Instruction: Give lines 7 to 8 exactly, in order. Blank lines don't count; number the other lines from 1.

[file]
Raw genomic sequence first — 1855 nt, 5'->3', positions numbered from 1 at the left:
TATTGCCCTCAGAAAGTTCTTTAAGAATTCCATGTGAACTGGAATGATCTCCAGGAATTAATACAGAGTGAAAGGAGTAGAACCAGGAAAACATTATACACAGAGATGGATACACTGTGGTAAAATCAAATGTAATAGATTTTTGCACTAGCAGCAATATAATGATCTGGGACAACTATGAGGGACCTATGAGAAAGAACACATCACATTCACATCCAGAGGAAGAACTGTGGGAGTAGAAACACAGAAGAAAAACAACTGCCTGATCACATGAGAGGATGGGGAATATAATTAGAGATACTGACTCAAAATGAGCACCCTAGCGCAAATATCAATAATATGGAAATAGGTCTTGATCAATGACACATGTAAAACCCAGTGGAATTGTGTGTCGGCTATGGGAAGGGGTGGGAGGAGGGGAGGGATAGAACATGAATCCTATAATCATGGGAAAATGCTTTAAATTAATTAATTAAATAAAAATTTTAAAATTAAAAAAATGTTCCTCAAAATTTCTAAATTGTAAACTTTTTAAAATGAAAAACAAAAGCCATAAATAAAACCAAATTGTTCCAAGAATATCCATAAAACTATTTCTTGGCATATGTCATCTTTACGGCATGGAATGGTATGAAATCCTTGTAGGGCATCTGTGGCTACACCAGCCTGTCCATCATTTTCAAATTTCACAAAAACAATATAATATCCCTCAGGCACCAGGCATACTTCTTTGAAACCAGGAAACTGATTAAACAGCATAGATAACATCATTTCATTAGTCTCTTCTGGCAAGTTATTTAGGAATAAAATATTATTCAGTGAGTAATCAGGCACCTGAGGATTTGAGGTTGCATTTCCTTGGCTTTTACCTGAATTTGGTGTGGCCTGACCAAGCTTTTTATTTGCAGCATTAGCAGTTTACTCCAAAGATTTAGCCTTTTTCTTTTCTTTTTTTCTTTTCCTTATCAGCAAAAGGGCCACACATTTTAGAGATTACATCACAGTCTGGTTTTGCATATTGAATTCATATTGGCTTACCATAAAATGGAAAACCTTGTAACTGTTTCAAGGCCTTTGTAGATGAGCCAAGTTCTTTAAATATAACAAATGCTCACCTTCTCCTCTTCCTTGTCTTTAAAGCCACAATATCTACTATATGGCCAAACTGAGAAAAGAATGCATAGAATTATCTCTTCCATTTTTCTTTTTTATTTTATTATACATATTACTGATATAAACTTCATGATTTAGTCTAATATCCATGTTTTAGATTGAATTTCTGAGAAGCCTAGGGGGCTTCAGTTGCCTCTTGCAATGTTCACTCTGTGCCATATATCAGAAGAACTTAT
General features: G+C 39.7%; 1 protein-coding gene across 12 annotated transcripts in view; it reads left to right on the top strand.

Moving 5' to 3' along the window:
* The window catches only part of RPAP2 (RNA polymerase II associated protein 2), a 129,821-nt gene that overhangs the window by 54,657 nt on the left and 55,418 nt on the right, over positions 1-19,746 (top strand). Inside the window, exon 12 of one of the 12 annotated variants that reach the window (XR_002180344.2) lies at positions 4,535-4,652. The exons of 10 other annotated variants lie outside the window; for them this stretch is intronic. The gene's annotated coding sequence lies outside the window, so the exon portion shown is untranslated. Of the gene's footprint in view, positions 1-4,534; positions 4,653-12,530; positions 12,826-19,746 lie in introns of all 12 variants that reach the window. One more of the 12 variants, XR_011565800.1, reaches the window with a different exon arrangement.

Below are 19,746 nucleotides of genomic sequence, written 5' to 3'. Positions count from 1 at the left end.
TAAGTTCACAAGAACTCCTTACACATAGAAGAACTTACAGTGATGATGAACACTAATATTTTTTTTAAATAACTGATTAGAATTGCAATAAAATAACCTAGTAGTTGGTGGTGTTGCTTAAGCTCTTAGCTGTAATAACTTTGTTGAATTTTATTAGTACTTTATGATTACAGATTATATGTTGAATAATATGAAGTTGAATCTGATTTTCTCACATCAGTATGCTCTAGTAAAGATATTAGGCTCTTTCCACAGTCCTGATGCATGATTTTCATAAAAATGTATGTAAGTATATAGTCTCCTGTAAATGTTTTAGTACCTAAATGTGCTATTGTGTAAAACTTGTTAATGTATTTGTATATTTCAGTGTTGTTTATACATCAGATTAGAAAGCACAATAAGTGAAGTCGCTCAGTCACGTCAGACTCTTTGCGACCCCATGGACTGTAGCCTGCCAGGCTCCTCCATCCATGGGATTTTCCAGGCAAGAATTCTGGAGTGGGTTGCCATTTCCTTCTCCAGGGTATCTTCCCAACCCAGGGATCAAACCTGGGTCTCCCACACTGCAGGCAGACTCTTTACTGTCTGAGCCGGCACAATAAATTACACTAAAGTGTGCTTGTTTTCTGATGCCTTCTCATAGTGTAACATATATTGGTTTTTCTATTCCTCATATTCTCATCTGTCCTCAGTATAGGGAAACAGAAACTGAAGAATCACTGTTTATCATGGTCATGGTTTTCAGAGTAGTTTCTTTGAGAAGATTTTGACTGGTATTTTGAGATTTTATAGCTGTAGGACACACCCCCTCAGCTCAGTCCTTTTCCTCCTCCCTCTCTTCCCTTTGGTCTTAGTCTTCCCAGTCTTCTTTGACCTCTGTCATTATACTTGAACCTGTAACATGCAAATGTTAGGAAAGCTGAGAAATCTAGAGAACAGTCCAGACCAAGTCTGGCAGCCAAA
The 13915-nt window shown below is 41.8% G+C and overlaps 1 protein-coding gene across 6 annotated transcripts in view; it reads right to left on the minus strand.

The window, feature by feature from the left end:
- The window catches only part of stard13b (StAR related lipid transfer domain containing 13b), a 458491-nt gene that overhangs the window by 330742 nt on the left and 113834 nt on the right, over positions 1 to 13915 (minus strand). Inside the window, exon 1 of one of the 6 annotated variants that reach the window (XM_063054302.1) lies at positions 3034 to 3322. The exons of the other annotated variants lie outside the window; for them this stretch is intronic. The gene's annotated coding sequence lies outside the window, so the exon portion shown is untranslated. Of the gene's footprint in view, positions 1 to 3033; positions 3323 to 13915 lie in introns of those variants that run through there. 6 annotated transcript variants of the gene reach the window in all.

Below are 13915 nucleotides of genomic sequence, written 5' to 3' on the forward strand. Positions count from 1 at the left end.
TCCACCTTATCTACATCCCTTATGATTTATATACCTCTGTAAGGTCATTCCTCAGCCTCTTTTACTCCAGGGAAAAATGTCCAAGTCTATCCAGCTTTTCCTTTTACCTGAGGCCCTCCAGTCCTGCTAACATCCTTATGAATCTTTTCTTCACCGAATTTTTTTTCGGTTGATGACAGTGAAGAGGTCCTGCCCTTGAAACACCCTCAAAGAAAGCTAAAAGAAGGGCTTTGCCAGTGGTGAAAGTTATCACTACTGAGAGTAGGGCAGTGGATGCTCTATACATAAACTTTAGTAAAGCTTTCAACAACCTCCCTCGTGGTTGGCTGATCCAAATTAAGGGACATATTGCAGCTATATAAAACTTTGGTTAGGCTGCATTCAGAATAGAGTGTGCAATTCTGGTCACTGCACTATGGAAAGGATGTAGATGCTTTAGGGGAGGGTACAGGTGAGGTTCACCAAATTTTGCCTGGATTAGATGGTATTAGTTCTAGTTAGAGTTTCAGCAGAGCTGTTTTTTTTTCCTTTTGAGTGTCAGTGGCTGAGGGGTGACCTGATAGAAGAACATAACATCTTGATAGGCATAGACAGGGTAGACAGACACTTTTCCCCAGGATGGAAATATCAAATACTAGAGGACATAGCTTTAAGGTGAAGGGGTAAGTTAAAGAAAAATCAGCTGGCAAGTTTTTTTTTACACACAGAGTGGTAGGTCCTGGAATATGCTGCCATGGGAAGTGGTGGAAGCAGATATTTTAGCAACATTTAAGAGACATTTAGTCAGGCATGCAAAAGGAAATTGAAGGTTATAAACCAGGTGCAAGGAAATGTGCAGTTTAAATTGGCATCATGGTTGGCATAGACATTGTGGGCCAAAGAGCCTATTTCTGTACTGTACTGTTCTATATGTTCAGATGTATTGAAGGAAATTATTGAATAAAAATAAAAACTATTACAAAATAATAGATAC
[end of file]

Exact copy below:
TAAGTTCACAAGAACTCCTTACACATAGAAGAACTTACAGTGATGATGAACACTAATATTTTTTTTAAATAACTGATTAGAATTGCAATAAAATAACCTAGTAGTTGGTGGTGTTGCTTAAGCTCTTAGCTGTAATAACTTTGTTGAATTTTATTAGTACTTTATGATTACAGATTATATGTTGAATAATATGAAGTTGAATCTGATTTTCTCACATCAGTATGCTCTAGTAAAGATATTAGGCTCTTTCCACAGTCCTGATGCATGATTTTCATAAAAATGTATGTAAGTATATAGTCTCCTGTAAATGTTTTAGTACCTAAATGTGCTATTGTGTAAAACTTGTTAATGTATTTGTATATTTCAGTGTTGTTTATACATCAGATTAGAAAGCACAATAAGTGAAGTCGCTCAGTCACGTCAGACTCTTTGCGACCCCATGGACTGTAGCCTGCCAGGCTCCTCCATCCATGGGATTTTCCAGGCAAGAATTCTGGAGTGGGTTGCCATTTCCTTCTCCAGGGTATCTTCCCAACCCAGGGATCAAACCTGGGTCTCCCACACTGCAGGCAGACTCTTTACTGTCTGAGCCGGCACAATAAATTACACTAAAGTGTGCTTGTTTTCTGATGCCTTCTCATAGTGTAACATATATTGGTTTTTCTATTCCTCATATTCTCATCTGTCCTCAGTATAGGGAAACAGAAACTGAAGAATCACTGTTTATCATGGTCATGGTTTTCAGAGTAGTTTCTTTGAGAAGATTTTGACTGGTATTTTGAGATTTTATAGCTGTAGGACACACCCCCTCAGCTCAGTCCTTTTCCTCCTCCCTCTCTTCCCTTTGGTCTTAGTCTTCCCAGTCTTCTTTGACCTCTGTCATTATACTTGAACCTGTAACATGCAAATGTTAGGAAAGCTGAGAAATCTAGAGAACAGTCCAGACCAAGTCTGGCAGCCAAA
The 13915-nt window shown below is 41.8% G+C and overlaps 1 protein-coding gene across 6 annotated transcripts in view; it reads right to left on the minus strand.